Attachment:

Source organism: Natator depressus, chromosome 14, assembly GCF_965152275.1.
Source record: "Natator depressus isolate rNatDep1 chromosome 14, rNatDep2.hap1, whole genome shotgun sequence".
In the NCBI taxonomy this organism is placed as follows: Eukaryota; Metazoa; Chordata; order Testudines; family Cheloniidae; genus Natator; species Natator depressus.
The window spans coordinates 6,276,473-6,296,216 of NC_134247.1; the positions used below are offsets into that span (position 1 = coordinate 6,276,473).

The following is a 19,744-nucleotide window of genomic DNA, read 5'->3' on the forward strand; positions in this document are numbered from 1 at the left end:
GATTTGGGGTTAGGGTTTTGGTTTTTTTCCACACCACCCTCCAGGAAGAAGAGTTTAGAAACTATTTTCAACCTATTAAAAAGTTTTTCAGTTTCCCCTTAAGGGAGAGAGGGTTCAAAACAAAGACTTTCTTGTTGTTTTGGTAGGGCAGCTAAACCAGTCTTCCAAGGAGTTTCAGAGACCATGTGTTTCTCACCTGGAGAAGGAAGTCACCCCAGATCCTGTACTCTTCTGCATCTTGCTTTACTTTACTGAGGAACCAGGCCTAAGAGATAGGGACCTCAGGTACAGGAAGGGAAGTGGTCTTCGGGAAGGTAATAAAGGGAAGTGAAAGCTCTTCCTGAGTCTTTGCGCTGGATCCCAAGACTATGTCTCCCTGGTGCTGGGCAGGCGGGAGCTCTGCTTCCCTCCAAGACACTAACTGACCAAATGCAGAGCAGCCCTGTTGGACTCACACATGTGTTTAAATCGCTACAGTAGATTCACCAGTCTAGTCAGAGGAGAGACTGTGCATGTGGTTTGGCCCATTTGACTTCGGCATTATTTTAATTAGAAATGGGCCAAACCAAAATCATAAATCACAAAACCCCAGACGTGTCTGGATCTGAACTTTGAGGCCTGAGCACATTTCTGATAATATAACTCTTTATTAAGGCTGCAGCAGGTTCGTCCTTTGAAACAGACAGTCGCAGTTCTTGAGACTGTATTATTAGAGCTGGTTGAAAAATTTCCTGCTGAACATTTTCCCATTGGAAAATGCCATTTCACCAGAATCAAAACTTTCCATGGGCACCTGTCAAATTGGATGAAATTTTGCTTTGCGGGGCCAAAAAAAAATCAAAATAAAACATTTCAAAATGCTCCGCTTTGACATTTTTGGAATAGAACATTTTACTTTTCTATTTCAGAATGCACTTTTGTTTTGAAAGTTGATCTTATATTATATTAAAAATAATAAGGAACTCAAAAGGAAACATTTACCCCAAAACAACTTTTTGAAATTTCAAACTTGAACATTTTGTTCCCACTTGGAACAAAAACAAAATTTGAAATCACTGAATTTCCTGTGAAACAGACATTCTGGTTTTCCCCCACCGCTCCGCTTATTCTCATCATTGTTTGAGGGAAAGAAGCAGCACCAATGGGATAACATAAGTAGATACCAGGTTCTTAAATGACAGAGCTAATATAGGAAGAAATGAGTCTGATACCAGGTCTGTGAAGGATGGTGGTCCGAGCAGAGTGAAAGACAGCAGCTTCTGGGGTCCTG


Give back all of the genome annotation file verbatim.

Source organism: Natator depressus, chromosome 14, assembly GCF_965152275.1.
Source record: "Natator depressus isolate rNatDep1 chromosome 14, rNatDep2.hap1, whole genome shotgun sequence".
In the NCBI taxonomy this organism is placed as follows: Eukaryota; Metazoa; Chordata; order Testudines; family Cheloniidae; genus Natator; species Natator depressus.
The window spans coordinates 6,276,473-6,296,216 of NC_134247.1; the positions used below are offsets into that span (position 1 = coordinate 6,276,473).

The following is a 19,744-nucleotide window of genomic DNA, read 5'->3' on the forward strand; positions in this document are numbered from 1 at the left end:
GATTTGGGGTTAGGGTTTTGGTTTTTTTCCACACCACCCTCCAGGAAGAAGAGTTTAGAAACTATTTTCAACCTATTAAAAAGTTTTTCAGTTTCCCCTTAAGGGAGAGAGGGTTCAAAACAAAGACTTTCTTGTTGTTTTGGTAGGGCAGCTAAACCAGTCTTCCAAGGAGTTTCAGAGACCATGTGTTTCTCACCTGGAGAAGGAAGTCACCCCAGATCCTGTACTCTTCTGCATCTTGCTTTACTTTACTGAGGAACCAGGCCTAAGAGATAGGGACCTCAGGTACAGGAAGGGAAGTGGTCTTCGGGAAGGTAATAAAGGGAAGTGAAAGCTCTTCCTGAGTCTTTGCGCTGGATCCCAAGACTATGTCTCCCTGGTGCTGGGCAGGCGGGAGCTCTGCTTCCCTCCAAGACACTAACTGACCAAATGCAGAGCAGCCCTGTTGGACTCACACATGTGTTTAAATCGCTACAGTAGATTCACCAGTCTAGTCAGAGGAGAGACTGTGCATGTGGTTTGGCCCATTTGACTTCGGCATTATTTTAATTAGAAATGGGCCAAACCAAAATCATAAATCACAAAACCCCAGACGTGTCTGGATCTGAACTTTGAGGCCTGAGCACATTTCTGATAATATAACTCTTTATTAAGGCTGCAGCAGGTTCGTCCTTTGAAACAGACAGTCGCAGTTCTTGAGACTGTATTATTAGAGCTGGTTGAAAAATTTCCTGCTGAACATTTTCCCATTGGAAAATGCCATTTCACCAGAATCAAAACTTTCCATGGGCACCTGTCAAATTGGATGAAATTTTGCTTTGCGGGGCCAAAAAAAAATCAAAATAAAACATTTCAAAATGCTCCGCTTTGACATTTTTGGAATAGAACATTTTACTTTTCTATTTCAGAATGCACTTTTGTTTTGAAAGTTGATCTTATATTATATTAAAAATAATAAGGAACTCAAAAGGAAACATTTACCCCAAAACAACTTTTTGAAATTTCAAACTTGAACATTTTGTTCCCACTTGGAACAAAAACAAAATTTGAAATCACTGAATTTCCTGTGAAACAGACATTCTGGTTTTCCCCCACCGCTCCGCTTATTCTCATCATTGTTTGAGGGAAAGAAGCAGCACCAATGGGATAACATAAGTAGATACCAGGTTCTTAAATGACAGAGCTAATATAGGAAGAAATGAGTCTGATACCAGGTCTGTGAAGGATGGTGGTCCGAGCAGAGTGAAAGACAGCAGCTTCTGGGGTCCTG